RECAP: Varsity Basketball


Brendan Preisman, CP Sports Network

This was an incredibly weird year for the Junior Jays, by far the weirdest season I can remember.  The team won 18 games, their smallest number since the 2013-14 season, and yet they were pretty consistently able to hang with top 10 and top 5 teams.  Luke Jungers and Martel Evans combined for almost half of the team’s points, and yet there were games where one or both of them wouldn’t score for over a half.  The team was one of the best shooting teams in Class A all year, and yet against teams like Gretna or Omaha Central, the shooting would dry up.  They were a 6 seed heading into state and the spread was around 15 points, and yet they were able to shock Westside and make it back to the state semifinals.  It was a season of qualifiers and contradictions, but the team was able to make the most of it, and that makes them my favorite team to cover.  


The first couple of games led me to believe that this team was simply a rerun of last year’s squad, just with slightly less experience.  I called the starters “more than capable” and said that if this team was able to rely on defense, shooting, and unselfishness, they’d “keep winning for a long time”.  However, the next couple of games were filled with struggling, leading me to call the team “good, but not yet great”.  The first half struggles against Omaha Northwest and the near blown lead against Millard West led me to write off the team as a title contender just four games in.  By the time the calendar flipped around, the team had climbed to 8-2 and I was confident the team could make it through an easy January schedule.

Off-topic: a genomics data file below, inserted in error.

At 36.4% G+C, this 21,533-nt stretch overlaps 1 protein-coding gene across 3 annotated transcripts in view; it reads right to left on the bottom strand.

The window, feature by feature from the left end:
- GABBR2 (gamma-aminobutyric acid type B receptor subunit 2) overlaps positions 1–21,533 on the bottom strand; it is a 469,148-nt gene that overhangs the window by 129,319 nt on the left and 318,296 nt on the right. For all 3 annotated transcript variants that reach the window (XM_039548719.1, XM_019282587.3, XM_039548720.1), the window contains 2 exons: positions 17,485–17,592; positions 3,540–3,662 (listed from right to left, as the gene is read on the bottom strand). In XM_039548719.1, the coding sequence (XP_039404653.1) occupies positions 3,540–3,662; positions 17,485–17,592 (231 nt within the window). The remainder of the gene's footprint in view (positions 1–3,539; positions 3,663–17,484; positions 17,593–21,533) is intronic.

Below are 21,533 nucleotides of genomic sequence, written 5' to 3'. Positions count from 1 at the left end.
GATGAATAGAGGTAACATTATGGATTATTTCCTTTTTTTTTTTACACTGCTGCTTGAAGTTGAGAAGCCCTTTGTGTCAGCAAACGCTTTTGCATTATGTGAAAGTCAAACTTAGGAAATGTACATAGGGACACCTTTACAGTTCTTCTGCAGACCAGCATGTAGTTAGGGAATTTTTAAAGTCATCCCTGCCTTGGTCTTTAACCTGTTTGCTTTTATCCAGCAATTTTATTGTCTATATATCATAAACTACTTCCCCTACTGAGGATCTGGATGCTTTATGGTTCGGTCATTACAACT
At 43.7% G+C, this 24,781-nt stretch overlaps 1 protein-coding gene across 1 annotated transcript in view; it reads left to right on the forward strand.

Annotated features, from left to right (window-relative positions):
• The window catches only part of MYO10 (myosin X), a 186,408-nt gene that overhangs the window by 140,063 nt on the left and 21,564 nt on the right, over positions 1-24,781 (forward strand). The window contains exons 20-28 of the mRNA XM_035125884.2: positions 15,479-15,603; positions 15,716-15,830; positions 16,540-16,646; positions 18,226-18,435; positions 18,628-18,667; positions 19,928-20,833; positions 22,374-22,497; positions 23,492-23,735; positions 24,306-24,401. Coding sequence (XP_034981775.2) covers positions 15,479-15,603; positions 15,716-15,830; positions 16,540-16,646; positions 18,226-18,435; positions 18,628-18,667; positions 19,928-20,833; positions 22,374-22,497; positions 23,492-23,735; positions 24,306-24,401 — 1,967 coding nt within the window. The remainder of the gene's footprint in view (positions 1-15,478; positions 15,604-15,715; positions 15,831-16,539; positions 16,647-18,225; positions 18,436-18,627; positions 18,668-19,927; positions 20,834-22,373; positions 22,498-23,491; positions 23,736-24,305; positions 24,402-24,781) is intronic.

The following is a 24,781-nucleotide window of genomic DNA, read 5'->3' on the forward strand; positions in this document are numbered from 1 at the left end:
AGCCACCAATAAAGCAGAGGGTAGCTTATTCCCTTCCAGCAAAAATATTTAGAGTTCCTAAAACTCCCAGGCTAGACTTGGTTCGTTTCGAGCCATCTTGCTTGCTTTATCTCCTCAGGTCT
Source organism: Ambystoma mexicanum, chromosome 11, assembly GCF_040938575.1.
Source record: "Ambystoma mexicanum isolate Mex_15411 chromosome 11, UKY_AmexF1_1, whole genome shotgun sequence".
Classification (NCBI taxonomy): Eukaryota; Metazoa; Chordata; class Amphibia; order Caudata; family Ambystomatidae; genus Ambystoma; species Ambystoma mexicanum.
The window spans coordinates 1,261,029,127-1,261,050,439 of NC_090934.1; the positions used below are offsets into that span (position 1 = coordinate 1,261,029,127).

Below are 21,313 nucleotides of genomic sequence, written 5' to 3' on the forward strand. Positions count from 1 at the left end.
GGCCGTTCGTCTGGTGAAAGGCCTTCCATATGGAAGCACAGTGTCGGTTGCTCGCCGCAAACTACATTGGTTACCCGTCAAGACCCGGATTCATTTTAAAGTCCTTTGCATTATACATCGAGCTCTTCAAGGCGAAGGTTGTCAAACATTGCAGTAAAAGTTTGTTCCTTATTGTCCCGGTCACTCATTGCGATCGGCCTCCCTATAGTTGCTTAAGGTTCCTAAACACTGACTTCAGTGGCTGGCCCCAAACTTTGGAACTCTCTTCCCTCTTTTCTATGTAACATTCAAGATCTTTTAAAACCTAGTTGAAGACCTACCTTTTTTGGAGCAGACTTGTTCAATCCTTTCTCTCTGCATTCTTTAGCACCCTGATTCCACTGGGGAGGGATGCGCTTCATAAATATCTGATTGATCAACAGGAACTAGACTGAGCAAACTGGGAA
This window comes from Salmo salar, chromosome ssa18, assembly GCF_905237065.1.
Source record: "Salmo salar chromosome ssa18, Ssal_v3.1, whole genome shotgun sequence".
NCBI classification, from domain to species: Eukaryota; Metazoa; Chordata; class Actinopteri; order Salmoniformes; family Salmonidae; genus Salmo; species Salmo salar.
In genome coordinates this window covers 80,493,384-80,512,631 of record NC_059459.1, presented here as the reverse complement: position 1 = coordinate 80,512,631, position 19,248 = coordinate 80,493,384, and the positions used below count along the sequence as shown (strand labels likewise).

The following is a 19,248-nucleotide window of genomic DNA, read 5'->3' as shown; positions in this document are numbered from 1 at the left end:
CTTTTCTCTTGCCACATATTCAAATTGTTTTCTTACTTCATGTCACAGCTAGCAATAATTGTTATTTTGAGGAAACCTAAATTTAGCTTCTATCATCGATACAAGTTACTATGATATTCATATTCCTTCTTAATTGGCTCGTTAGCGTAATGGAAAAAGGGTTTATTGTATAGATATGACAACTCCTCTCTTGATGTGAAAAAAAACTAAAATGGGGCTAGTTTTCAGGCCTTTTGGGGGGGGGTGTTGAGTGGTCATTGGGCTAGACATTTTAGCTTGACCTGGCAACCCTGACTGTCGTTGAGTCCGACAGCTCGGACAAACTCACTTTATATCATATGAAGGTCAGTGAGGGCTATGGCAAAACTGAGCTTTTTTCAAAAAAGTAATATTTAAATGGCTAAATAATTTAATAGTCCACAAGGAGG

Fremont and Bellevue East were tough, but Prep survived those, and that led to me calling the team “a Jekyll-Hyde mix” and saying that at their best, they could “probably beat anyone in the state”.  The Westside game proved me wrong, and I ended up calling that 82-43 loss “a funeral for Creighton Prep’s hopes for a state title” and “one of the worst basketball performances I’ve ever seen”.  Ironically, the Westside game had me so worried that I said “the Junior Jays better hope that they don’t run into the Warriors again”.


After the Westside game, Prep was able to finish out the season well, despite losing Martel Evans for a few games in late January.  They couldn’t beat Bellevue West because the Thunderbirds were hyper-efficient on offense (especially from 3), and I said that the team could get back to state as long as they stayed healthy.  Everyone did stay healthy, and the starting five of Luke Jungers, PJ Newbill, Joey Rieschl, Casey O’Malley, and Martel Evans was able to finish out the season strong.  


The district final was one of the best games I’ve been able to watch in my four years at Prep.  Luke Jungers had one of his best performances, with 20 points and 7 rebounds, but it wasn’t enough to win in regulation.  After 6 minutes of holding the ball in the first and second overtimes (thank goodness for the shot clock coming next year), Prep woke up in the third overtime and scored 16 points (more than in any quarter in regulation) to win 57-45.  Also, thanks to the shooters (Rieschl and Joe Sudbeck) for combining for 16 points and a couple of big three pointers.